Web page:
Definition of entrepôt in English:

entrepôt

noun

  • A port, city, or other centre to which goods are brought for import and export, and for collection and distribution.

    ‘Hong Kong has long been an entrepôt between east and west’
    ‘the oil terminal was built as an entrepôt for north sea crude’
    • ‘Korea and Taiwan industrialized in the 1950s through import-substitution, and Singapore and Hong Kong were initially commercial entrepôts.’
    • ‘Thus, while Britain squabbled with the USA and attacked Denmark in 1807, the French turned their attention to Portugal, which was an important entrepôt.’
    • ‘In and out of their harbour at Port Glasgow, between 1741 and 1752, their import - export business rose from 7 to 21 million pounds, making Glasgow the European entrepôt.’
    • ‘Around 120 BC, Ptolemaic Egypt pioneered coastal and then, once the seasonal wind patterns were mastered, open-ocean sea routes to India, making Alexandria a key entrepôt for the eastern trade with the Mediterranean.’
    • ‘These agreements only served to reinforce the country's primary function as an entrepôt between Western capitalist economies and the Communist countries of the East.’
    • ‘Montreal was the great inland entrepôt of the fur trade and an important military base.’
    • ‘It is only a few miles, but it's a transition from a dowdy, reactionary, seaside resort to a busy, wired-up entrepôt, connected to Europe and the modern world.’
    • ‘Newspapers originated in early modern Europe as periodic merchants' letters, circulating information about prices, shipments, and commodities among far-flung commercial entrepôts.’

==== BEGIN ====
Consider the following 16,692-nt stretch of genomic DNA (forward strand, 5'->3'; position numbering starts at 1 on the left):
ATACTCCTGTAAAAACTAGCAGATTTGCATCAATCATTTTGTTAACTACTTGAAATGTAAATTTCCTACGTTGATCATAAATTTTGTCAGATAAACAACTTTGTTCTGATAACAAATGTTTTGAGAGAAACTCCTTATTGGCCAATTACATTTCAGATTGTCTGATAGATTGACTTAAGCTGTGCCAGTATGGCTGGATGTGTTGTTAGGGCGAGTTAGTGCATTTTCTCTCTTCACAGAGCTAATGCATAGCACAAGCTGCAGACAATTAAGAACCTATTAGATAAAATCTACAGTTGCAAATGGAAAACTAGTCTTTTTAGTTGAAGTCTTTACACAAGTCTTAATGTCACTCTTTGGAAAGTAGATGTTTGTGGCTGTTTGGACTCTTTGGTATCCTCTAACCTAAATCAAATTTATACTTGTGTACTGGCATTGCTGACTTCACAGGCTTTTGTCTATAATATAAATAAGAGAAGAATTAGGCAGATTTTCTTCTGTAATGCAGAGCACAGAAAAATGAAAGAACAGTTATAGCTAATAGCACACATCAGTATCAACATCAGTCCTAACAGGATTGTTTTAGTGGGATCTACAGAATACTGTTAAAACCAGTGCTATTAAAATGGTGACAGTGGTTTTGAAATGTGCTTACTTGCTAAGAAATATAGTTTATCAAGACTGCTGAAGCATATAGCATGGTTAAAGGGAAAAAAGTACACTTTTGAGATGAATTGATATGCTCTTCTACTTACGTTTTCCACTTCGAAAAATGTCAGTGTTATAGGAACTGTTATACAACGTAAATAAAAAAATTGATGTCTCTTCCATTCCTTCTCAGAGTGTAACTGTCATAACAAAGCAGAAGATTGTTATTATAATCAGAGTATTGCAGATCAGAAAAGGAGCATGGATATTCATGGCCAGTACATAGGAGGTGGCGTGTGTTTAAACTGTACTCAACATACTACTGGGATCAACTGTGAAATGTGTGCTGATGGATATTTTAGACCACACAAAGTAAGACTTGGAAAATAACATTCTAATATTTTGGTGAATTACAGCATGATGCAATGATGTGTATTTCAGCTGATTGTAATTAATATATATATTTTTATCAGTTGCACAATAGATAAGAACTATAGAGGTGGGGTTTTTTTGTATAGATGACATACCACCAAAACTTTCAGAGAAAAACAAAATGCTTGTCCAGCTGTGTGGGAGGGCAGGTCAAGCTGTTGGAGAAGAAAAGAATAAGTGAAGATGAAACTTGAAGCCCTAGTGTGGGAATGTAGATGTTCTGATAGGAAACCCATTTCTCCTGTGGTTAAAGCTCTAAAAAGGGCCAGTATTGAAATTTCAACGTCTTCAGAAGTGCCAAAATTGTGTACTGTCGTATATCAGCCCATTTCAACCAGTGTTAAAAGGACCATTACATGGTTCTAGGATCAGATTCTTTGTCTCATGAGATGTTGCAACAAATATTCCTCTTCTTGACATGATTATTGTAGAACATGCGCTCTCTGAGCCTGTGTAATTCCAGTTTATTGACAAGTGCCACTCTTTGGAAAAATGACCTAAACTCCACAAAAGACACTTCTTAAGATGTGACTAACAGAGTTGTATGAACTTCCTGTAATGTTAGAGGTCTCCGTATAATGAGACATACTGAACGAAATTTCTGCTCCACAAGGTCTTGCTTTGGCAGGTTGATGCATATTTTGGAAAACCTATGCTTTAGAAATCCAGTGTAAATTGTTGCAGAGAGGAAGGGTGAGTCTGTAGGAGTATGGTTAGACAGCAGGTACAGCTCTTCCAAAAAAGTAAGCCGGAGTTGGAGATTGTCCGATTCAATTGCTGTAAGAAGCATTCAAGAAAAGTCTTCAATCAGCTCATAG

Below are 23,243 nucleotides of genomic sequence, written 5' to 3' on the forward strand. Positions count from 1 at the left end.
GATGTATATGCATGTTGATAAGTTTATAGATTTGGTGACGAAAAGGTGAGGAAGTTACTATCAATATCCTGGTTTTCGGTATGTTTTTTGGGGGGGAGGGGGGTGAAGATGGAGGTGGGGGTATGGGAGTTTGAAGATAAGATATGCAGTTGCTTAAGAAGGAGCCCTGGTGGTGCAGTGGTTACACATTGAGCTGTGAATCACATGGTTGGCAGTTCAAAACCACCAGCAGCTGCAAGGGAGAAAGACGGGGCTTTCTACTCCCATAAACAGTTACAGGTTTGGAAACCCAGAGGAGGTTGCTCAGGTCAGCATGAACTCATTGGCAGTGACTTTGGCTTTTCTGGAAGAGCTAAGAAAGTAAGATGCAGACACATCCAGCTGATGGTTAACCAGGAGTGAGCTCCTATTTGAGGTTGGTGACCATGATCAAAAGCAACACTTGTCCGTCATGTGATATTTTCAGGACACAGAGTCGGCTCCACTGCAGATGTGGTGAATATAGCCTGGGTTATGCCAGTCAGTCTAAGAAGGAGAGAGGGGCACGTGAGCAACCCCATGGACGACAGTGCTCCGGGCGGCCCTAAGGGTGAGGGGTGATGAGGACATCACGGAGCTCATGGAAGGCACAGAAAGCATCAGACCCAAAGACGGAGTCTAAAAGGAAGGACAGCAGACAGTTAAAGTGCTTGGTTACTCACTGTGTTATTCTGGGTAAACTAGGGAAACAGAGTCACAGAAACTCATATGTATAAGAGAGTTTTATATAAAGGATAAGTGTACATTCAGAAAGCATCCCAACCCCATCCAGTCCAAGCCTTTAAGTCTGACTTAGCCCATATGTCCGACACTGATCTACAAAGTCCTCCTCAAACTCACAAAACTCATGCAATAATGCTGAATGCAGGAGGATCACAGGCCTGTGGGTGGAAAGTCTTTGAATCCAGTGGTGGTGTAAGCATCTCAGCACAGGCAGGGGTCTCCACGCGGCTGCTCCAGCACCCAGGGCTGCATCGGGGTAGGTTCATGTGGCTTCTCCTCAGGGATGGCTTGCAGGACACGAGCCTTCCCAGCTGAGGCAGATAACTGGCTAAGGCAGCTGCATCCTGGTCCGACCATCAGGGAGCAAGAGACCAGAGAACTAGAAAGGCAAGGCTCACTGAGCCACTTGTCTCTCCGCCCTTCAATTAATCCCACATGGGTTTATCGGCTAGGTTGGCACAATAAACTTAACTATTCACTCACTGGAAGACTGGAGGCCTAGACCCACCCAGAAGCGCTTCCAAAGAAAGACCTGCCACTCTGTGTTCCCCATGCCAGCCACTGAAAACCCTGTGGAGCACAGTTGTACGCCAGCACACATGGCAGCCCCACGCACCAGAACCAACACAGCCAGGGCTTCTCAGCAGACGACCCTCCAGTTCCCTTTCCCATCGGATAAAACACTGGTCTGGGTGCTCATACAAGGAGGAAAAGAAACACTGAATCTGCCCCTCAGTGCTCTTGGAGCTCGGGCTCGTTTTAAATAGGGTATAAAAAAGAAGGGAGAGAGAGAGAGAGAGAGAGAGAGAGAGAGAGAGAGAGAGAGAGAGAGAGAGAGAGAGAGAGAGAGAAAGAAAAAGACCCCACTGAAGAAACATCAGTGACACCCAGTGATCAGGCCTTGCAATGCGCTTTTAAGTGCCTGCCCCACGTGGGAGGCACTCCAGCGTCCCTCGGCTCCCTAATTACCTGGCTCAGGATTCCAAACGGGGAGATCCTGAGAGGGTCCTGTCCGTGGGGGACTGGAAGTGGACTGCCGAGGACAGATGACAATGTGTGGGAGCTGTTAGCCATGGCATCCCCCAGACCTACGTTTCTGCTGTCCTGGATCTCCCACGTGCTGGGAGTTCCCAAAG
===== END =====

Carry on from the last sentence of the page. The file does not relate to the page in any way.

• ‘Gradually, their entrepôt function was being changed by the opening up of efficient transport links to their hinterland, and its transformation by manufacturing industry.’
    • ‘The empire's wealth derived mainly from coastal entrepôts and its representatives often had to face highly developed Muslim civilizations.’
    • ‘Nuremberg was also a major entrepôt for wine, although its function lay in the distribution of imports, mostly of red wine, from the Mediterranean.’
    • ‘The city's wealth came almost entirely from its role as an entrepôt, moving goods from the eastern Mediterranean to Lombardy and over the Alps to northern Europe.’
    • ‘Hong Kong was the biggest source of foreign investment in China, but this reflected the island's importance as a trade entrepôt as much as its importance as a separate source of new technology.’
    • ‘Although its population grew, as an entrepôt for the China trade it was soon outstripped in importance by Shanghai.’
    • ‘Bristol, with its vital link with Bordeaux, was rapidly becoming the entrepôt of late medieval Severnside; whilst York, Coventry, and especially London were centres of international trade.’
    • ‘Venice, the great entrepôt of trade with the east, probably issued regulations as early as 1127, and was the first city to issue a complete quarantine code in 1448.’
    • ‘Singapore, incidentally, is one of the world's greatest entrepôts for spices, so has unrivalled resources in this respect.’
    • ‘If primarily they were entrepôts for foreign traders, it is becoming increasingly apparent that they developed commercial hinterlands extending far inland.’
    • ‘These days it is a busy entrepôt for Scandinavian ferries and sits alongside a shopping mall.’
    • ‘Ground-nut oil and palm oil were exported from Senegal, and Saigon was occupied after a war with China in 1858-60 as an entrepôt for the import of raw silk destined for Lyons.’

Origin

Early 18th century: French, from entreposer ‘to store’, from entre ‘among’ + poser ‘to place’.

Pronunciation

entrepôt

/ˈɒntrəpəʊ/